We’re all going on a summer holiday – we just don’t know where, when or how

“Roadmap” is the wrong term for the government document with the catchy title Covid-19 Response − Spring 2021. This instruction book is actually the weirdest and least helpful travel guidebook I have ever seen.

Just a reminder (and I can scarcely believe I am writing this): all holidays are illegal in and beyond the UK. Unless you live on one of a scattering of lovely Scottish islands, merely being outside your house for a leisure pursuit that cannot legitimately be described as “exercise” is unlawful.

In Scotland you may travel up to five miles from the boundary of your local authority area to exercise, while Northern Ireland specifies: “You should not travel more than 10 miles from your home in order to take exercise. And I have just had a discussion with a colleague about hotel quarantine, during which I found myself remarking: “Brief escorted visits to the car park have always been possible.” What has the world of travel become? 

All that changes later this year, we desperately hope. But when and how can we reclaim the freedom to travel? That is what I have spent the week assessing, at least for the English: Scotland, Wales and Northern Ireland have yet to spell out what changes they may make.

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The road to freedom starts by going backwards: the rules will get tougher before they get easier.

Buried deep in the roadmap is another hurdle: “From 8 March, outbound travellers will be legally obliged to provide their reason for travel on the Declaration to Travel form.” This additional obstacle was originally promised to Parliament by the home secretary, Priti Patel on 27 January, but will now be delivered 40 days later. It is effectively a self-generated “exit visa” of the kind beloved of bureaucrats back in the USSR.

By 29 March the stay-at-home rule should be lifted – replaced by another Soviet-style policy, “stay local”. This is guidance rather than law, and I predict it may be widely ignored. 

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So can we once again board buses, boats and planes? I imagine so. But in a 68-page document that finds space to designate spa facilities that must remain closed until summer (saunas and steam rooms, just so you know) there is not a word about whether we can expect unrestricted use of public transport just 30 days from now. The Department for Transport is unable to enlighten me any further.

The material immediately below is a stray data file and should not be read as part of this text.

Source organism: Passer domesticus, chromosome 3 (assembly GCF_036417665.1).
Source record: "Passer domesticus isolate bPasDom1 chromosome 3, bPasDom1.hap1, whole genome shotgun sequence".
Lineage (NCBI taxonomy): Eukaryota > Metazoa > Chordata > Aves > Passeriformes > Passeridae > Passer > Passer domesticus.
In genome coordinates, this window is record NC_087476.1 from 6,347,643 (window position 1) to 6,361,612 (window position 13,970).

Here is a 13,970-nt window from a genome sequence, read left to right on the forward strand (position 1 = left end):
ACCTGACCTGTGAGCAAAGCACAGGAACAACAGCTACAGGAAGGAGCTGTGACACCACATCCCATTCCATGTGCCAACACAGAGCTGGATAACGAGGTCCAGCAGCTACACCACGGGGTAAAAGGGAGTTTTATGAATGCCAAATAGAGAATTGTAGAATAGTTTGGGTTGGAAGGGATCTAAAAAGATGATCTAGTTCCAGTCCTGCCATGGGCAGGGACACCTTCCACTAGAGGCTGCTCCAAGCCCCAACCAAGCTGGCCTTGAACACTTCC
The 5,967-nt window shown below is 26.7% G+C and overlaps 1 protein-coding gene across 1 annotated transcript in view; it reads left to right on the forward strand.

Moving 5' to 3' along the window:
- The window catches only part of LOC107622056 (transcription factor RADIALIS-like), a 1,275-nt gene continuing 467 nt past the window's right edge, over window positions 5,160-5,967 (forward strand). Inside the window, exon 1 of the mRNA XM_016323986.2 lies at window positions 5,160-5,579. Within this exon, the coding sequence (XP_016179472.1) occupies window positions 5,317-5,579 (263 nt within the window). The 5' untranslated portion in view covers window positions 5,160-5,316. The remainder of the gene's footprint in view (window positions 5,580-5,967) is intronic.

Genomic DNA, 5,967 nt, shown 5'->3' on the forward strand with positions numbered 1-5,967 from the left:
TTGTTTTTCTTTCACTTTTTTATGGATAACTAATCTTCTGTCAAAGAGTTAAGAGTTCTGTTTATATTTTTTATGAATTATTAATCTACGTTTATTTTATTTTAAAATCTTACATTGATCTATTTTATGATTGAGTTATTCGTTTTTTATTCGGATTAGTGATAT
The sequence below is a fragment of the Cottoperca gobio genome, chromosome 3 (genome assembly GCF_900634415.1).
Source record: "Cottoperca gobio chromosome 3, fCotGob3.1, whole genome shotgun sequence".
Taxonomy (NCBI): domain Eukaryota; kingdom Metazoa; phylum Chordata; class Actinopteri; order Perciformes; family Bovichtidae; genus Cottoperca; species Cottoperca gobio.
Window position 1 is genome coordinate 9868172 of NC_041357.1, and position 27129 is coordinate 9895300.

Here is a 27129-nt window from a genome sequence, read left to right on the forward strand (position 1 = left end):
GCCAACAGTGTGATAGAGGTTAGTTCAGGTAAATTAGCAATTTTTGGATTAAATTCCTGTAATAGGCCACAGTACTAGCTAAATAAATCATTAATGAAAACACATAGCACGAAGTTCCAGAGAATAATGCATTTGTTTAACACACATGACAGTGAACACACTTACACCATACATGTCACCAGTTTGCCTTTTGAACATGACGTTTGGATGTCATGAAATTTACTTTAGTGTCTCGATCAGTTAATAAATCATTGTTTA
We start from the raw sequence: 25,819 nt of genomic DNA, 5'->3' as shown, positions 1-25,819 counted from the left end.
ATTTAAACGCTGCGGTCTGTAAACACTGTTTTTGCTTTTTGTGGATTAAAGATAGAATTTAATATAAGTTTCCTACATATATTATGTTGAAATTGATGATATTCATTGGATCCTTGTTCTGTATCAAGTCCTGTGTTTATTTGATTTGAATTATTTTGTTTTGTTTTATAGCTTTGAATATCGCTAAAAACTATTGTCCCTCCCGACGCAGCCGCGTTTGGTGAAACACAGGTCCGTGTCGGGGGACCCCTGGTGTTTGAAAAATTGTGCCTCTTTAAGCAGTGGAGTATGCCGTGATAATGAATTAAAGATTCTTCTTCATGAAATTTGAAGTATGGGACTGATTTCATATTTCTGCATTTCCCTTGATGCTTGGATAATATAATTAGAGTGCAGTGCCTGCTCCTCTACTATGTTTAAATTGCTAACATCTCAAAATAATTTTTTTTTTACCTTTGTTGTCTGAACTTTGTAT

From 12 April, we know that something getting closer to the notion of a holiday will be legal: an overnight stay away from home. But it must be in “self-contained accommodation”, which means a place that does not require “shared use of bathing, entry/exit, catering or sleeping facilities”.

That rules out Center Parcs, then, I concluded when I studied the wording. While the accommodation in these leafy holiday villages is splendidly self-contained, each of the five UK sites is a swimming/sporting hub. But the company believes it can deliver within the rules , and I daresay others may adopt a looser interpretation of “shared use”. 

The big prize for many of us, though, is going abroad. And all we know for sure is that overseas holidays will not be permitted before 17 May. That doesn’t mean we can be sure of a European escape on that magic Monday. For a start, the destination must be happy to accept us. (The magnificent vaccine roll-out may help, with the image of British travellers potentially transformed from the sick men and women of Europe to the most in-demand boys and girls of summer.) And the extraordinary array of tests and quarantine that awaits returning holidaymakers must be untangled.

“There will come a point where these restrictions will need to be superseded by a more facilitative model,” the document concludes. To translate from bureaucratese: We’re all going on a summer holiday – we just don’t know where, when or how.

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